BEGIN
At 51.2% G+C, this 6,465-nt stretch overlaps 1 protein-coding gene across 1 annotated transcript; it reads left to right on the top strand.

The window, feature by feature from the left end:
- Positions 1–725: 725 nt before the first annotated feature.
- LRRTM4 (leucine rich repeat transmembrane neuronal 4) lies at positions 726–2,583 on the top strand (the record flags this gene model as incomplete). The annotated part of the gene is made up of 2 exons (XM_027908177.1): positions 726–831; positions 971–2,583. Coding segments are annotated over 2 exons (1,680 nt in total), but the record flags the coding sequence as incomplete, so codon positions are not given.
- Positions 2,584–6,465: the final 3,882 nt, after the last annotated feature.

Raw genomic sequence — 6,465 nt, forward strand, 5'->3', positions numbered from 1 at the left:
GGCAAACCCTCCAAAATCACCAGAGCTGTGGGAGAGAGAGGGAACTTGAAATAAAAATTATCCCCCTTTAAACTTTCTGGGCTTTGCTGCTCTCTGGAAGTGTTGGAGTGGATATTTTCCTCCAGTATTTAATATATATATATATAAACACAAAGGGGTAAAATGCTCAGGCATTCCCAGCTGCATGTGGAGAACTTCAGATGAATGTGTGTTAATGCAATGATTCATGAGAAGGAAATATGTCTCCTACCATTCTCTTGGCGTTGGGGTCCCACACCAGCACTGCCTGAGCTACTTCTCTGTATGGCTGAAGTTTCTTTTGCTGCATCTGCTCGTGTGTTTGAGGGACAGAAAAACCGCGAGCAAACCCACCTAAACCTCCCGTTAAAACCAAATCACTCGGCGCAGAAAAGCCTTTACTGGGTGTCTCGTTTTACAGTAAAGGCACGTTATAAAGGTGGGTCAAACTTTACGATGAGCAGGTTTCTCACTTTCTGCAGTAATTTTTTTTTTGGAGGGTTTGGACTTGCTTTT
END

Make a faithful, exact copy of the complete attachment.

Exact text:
At 51.2% G+C, this 6,465-nt stretch overlaps 1 protein-coding gene across 1 annotated transcript; it reads left to right on the top strand.

The window, feature by feature from the left end:
- Positions 1–725: 725 nt before the first annotated feature.
- LRRTM4 (leucine rich repeat transmembrane neuronal 4) lies at positions 726–2,583 on the top strand (the record flags this gene model as incomplete). The annotated part of the gene is made up of 2 exons (XM_027908177.1): positions 726–831; positions 971–2,583. Coding segments are annotated over 2 exons (1,680 nt in total), but the record flags the coding sequence as incomplete, so codon positions are not given.
- Positions 2,584–6,465: the final 3,882 nt, after the last annotated feature.

Raw genomic sequence — 6,465 nt, forward strand, 5'->3', positions numbered from 1 at the left:
GGCAAACCCTCCAAAATCACCAGAGCTGTGGGAGAGAGAGGGAACTTGAAATAAAAATTATCCCCCTTTAAACTTTCTGGGCTTTGCTGCTCTCTGGAAGTGTTGGAGTGGATATTTTCCTCCAGTATTTAATATATATATATATAAACACAAAGGGGTAAAATGCTCAGGCATTCCCAGCTGCATGTGGAGAACTTCAGATGAATGTGTGTTAATGCAATGATTCATGAGAAGGAAATATGTCTCCTACCATTCTCTTGGCGTTGGGGTCCCACACCAGCACTGCCTGAGCTACTTCTCTGTATGGCTGAAGTTTCTTTTGCTGCATCTGCTCGTGTGTTTGAGGGACAGAAAAACCGCGAGCAAACCCACCTAAACCTCCCGTTAAAACCAAATCACTCGGCGCAGAAAAGCCTTTACTGGGTGTCTCGTTTTACAGTAAAGGCACGTTATAAAGGTGGGTCAAACTTTACGATGAGCAGGTTTCTCACTTTCTGCAGTAATTTTTTTTTTGGAGGGTTTGGACTTGCTTTT